Wednesday December 14, 2011

Our neighbor returned to our house around 7:30am. Together with my husband, they went to take photographs of the wolf tracks they’d tried to preserve the night before. New wolf tracks in fresh snow were everywhere - all around the children’s play yard in the back of the house, leading up to and on the front porch, in the front yard, and in the driveway. Based of the location of tracks, they determined the wolf spent most of the night within 50 yards of the house.


USFWS, Catron County wolf investigator, and Catron County Commissioner all arrived around 8:00am. Using tracking devises, the wolf was determined to be with a quarter mile of the house. I was assured that the wolf would be removed.


Pressure from heavier-than-normal vehicle traffic and people on the ground, had pushed her as far as two miles from our house throughout the day.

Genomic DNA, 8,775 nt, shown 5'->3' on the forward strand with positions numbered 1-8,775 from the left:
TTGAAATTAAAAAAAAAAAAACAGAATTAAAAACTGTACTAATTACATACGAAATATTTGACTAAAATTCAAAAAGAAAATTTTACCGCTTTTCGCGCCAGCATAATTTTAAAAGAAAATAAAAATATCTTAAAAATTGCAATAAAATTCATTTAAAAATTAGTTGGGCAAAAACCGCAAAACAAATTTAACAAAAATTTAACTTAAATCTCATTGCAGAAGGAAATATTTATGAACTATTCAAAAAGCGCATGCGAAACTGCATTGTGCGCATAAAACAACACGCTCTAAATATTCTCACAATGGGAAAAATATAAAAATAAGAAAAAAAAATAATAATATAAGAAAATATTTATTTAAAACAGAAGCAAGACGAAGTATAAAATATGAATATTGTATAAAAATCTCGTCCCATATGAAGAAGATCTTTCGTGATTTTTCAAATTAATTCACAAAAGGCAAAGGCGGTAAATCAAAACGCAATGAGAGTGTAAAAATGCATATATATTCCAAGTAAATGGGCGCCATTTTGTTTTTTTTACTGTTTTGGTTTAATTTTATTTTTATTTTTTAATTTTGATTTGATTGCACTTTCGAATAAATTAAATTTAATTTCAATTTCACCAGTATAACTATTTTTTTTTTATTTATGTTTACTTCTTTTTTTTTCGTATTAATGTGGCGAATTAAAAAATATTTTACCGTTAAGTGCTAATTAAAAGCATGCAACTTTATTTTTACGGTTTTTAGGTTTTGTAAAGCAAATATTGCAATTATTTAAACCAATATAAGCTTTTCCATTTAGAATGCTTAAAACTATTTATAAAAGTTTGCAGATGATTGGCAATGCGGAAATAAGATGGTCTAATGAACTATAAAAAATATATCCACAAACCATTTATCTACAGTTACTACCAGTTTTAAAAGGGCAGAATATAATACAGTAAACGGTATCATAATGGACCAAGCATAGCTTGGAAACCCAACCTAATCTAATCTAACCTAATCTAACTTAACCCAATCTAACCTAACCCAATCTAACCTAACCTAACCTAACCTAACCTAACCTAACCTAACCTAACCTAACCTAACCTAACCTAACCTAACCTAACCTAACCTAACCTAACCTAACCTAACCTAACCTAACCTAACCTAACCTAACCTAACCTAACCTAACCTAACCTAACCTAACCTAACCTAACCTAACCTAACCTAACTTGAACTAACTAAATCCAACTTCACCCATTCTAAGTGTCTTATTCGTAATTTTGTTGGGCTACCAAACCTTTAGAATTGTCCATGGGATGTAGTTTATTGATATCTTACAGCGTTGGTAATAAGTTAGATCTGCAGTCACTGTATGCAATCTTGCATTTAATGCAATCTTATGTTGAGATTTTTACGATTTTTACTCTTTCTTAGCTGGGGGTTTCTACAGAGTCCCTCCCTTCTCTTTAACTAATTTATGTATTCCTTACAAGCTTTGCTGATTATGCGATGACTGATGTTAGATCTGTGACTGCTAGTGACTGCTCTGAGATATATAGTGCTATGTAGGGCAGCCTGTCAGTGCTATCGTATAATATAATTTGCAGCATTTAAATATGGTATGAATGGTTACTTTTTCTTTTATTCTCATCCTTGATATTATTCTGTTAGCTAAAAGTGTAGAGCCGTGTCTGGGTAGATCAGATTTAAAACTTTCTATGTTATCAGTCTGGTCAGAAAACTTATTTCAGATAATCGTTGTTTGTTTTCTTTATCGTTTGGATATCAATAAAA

Later that evening, the wolf was returning to our home and was put down by Wildlife Services. She was euthanized on private property 150 yards from my house. I was notified by Wildlife Service Officers that the wolf had been removed and would no longer pose a threat to me or my children. Words cannot express my overwhelming sense relief when I received the news.


My daughters and I had literally been held prisoner in our own home for over 24 hours. It’s difficult to describe the terror of a predator so fearless and eager to get in my home. My responsibility as a mother is to keep my children safe at all times. For a period of time, that God- Given Right was stripped away. The thought of “what might have been” consumes my every thought.


Thank you to USFWS for resolving this issue in a quick and effective manner. Thanks for the swift action of Wildlife Services and the professionalism of their officers. And most of all, thank you to a neighbor who placed the safety of my children above his own. Without his watchful eye, the events of my story may have very easily had an unforgivably tragic ending.